He finally succeeded in lifting his head, thought the pounding pain was excruciating. He managed to crack one reluctant eye, and immediately wished he hadn’t. His whole horizon danced and wobbled, stubbornly refusing to remain still. In his haze, he sensed a wetness on the right side of his face. It felt sticky and uncomfortably painful.

A fresh bout of horror gripped him then. Hadn’t it been rumoured that Van Gogh had sliced off his own ear, while under the influence of that same evil, alcoholic drink? 

Struggling to his elbow, Jacob managed to push up a hand against the side of his face, and breathed his relief to find himself still intact! He must have drooled in his drunken state, and it had pooled on the side of his face, leaving a sticky mess.

He heaved a deep sigh of relief. He even smiled to himself at his old man’s foolishness. He rested for a moment, his aching face propped on his upraised hand, trying to reassemble reality.

But then the maddening puzzle of his curious predicament deepened alarmingly. Jacob turned his head to glance down at himself. He was lying on the floor of his own chamber, sprawled on a large, white fur rug, clutching a pipe in his left hand, and he was wearing, of all things, a pink towelling robe!

Good God! How, on earth…?”

He didn’t smoke a pipe, and where had the rug and robe come from?

And then his returning memory threw up a stark reality. The Marilyn dare!

Sebastien was utterly obsessed with Marilyn Monroe. He had been ever since he’d first seen her back in the 50s. He carried an old black and white picture of her in his battered wallet.

Not the iconic one of her at Lexington Avenue and 52nd Street in September, 1954, filming the subway-grate scene for “The Seven Year Itch.” No, it was a more wholesome image of a carefree, smiling young woman, lying on a polar bear rug, with her bare legs kicked up behind her, crossed at the ankle, and…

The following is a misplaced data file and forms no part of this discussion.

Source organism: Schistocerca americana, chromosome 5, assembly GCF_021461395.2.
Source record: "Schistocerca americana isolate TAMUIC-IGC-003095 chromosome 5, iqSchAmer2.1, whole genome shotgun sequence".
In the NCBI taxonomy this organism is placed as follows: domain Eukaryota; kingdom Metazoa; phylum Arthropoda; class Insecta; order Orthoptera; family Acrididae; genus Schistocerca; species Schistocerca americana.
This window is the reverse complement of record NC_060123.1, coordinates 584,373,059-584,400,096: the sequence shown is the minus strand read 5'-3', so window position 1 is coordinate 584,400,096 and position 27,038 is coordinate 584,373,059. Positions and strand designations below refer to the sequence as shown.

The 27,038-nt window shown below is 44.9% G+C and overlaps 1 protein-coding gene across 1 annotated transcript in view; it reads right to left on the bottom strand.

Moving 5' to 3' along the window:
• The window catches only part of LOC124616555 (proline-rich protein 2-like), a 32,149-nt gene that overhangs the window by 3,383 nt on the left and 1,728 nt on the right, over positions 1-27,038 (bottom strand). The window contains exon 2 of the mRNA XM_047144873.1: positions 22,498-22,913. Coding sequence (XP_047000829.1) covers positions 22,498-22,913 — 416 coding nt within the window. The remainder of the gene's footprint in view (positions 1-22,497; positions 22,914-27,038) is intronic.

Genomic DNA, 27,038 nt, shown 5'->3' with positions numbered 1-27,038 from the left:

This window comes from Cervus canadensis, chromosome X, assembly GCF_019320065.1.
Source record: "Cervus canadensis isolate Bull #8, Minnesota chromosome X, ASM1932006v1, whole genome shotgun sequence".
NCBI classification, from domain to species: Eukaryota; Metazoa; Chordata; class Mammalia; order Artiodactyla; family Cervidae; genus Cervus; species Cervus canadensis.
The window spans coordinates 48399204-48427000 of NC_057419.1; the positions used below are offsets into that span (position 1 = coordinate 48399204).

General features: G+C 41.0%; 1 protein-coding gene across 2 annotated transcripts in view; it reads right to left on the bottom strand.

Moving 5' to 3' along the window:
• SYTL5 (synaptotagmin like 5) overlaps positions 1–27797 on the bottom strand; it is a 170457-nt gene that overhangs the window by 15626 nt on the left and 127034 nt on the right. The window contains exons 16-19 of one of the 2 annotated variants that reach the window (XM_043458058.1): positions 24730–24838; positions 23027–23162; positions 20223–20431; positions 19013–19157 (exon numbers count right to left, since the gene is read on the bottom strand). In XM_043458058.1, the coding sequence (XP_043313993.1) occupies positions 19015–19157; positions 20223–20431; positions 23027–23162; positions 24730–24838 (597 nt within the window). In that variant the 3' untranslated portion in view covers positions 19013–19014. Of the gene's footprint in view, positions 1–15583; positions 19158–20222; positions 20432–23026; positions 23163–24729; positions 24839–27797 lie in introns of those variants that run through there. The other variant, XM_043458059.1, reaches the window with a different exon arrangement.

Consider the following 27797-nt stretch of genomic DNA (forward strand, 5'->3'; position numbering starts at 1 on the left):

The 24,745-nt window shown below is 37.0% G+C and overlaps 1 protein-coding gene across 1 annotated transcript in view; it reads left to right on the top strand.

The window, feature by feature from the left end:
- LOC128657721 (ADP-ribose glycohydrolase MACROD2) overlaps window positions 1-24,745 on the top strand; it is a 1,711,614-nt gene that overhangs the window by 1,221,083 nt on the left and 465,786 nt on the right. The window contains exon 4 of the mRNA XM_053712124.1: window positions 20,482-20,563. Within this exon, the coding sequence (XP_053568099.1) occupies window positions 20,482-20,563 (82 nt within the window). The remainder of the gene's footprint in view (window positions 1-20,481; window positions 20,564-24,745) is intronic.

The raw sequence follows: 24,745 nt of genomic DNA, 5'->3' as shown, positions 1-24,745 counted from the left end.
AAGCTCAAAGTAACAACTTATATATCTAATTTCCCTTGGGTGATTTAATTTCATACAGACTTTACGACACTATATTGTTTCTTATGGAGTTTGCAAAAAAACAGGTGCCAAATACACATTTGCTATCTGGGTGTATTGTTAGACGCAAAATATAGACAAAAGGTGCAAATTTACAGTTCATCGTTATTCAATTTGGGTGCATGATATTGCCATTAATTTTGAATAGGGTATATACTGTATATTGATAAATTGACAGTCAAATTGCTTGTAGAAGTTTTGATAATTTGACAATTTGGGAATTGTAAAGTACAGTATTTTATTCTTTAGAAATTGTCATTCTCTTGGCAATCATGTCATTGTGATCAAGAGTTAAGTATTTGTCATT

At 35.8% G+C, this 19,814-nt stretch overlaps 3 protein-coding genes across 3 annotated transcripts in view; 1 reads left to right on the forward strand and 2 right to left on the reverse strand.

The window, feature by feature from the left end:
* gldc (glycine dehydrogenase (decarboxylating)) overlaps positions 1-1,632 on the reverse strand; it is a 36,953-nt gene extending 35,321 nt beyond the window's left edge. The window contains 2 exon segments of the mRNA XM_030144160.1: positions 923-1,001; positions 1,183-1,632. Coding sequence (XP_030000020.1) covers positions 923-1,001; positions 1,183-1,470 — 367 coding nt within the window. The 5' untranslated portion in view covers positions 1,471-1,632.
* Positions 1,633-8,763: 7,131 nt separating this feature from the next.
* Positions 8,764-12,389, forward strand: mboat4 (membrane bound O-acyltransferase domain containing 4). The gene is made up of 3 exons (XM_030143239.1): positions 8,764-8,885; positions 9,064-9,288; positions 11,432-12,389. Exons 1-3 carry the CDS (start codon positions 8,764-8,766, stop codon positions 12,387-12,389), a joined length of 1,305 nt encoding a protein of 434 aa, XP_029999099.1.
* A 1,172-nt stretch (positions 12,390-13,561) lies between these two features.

Jacob dropped his face back into the fur with a rueful thud. Now, he remembered, only too clearly. It had all been for a stupid, stupid dare! He should have known better!

I will never again brag that I can equal Marilyn Monroe in anything…

Well into their third shot of that mind-altering drink, Sebastien had taken out the picture and sighed gustily. He’d sniffed tearfully, and said, “No one could beat that, no-one. It isn’t possible. One of a kind.”

“Just look at it…” He’d held the photograph out, tears streaming down his cheeks. “Beautiful…” He swallowed another mouthful of drink.

Jacob had managed to close one jaundiced eye to see it better. He’d felt a weird sensation of being totally out of control, but he couldn’t stop himself.

He’d foolishly boasted that he could do that. “Not in a blouse and a skirt, of course. I still had some standards left. But, I’m sure there’s a fur rug, and just the right robe, around here somewhere…”

Sebastien’s frowning look was deeply skeptical. “Oh, can you now…?”



“I've lived long enough to know that life doesn't always stick to the rules...
The perfectly impossible and absolutely ridiculous keep happening all the time.”

Elizabeth Winder




Illustrations supplied by the author